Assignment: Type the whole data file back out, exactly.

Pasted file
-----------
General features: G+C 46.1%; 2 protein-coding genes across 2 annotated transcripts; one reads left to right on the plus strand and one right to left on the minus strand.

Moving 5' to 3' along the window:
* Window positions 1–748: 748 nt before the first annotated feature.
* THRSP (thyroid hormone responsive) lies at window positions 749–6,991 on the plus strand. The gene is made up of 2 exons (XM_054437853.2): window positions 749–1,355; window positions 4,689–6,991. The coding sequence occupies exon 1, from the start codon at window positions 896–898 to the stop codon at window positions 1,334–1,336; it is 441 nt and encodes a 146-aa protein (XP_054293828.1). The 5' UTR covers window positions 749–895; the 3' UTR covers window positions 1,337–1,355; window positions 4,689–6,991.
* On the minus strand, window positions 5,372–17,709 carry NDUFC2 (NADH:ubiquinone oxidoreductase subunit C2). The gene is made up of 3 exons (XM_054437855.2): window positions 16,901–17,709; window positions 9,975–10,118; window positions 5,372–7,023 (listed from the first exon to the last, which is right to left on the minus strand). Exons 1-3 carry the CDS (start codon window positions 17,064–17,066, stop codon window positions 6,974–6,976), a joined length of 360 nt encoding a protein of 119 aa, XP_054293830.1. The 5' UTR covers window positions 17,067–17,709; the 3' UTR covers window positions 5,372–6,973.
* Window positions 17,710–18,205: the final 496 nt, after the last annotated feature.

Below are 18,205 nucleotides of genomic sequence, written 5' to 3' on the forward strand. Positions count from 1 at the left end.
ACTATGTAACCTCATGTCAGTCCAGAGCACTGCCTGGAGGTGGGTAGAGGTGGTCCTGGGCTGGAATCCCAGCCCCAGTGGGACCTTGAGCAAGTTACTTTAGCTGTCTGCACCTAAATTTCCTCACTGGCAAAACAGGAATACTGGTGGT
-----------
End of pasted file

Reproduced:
General features: G+C 46.1%; 2 protein-coding genes across 2 annotated transcripts; one reads left to right on the plus strand and one right to left on the minus strand.

Moving 5' to 3' along the window:
* Window positions 1–748: 748 nt before the first annotated feature.
* THRSP (thyroid hormone responsive) lies at window positions 749–6,991 on the plus strand. The gene is made up of 2 exons (XM_054437853.2): window positions 749–1,355; window positions 4,689–6,991. The coding sequence occupies exon 1, from the start codon at window positions 896–898 to the stop codon at window positions 1,334–1,336; it is 441 nt and encodes a 146-aa protein (XP_054293828.1). The 5' UTR covers window positions 749–895; the 3' UTR covers window positions 1,337–1,355; window positions 4,689–6,991.
* On the minus strand, window positions 5,372–17,709 carry NDUFC2 (NADH:ubiquinone oxidoreductase subunit C2). The gene is made up of 3 exons (XM_054437855.2): window positions 16,901–17,709; window positions 9,975–10,118; window positions 5,372–7,023 (listed from the first exon to the last, which is right to left on the minus strand). Exons 1-3 carry the CDS (start codon window positions 17,064–17,066, stop codon window positions 6,974–6,976), a joined length of 360 nt encoding a protein of 119 aa, XP_054293830.1. The 5' UTR covers window positions 17,067–17,709; the 3' UTR covers window positions 5,372–6,973.
* Window positions 17,710–18,205: the final 496 nt, after the last annotated feature.

Below are 18,205 nucleotides of genomic sequence, written 5' to 3' on the forward strand. Positions count from 1 at the left end.
ACTATGTAACCTCATGTCAGTCCAGAGCACTGCCTGGAGGTGGGTAGAGGTGGTCCTGGGCTGGAATCCCAGCCCCAGTGGGACCTTGAGCAAGTTACTTTAGCTGTCTGCACCTAAATTTCCTCACTGGCAAAACAGGAATACTGGTGGT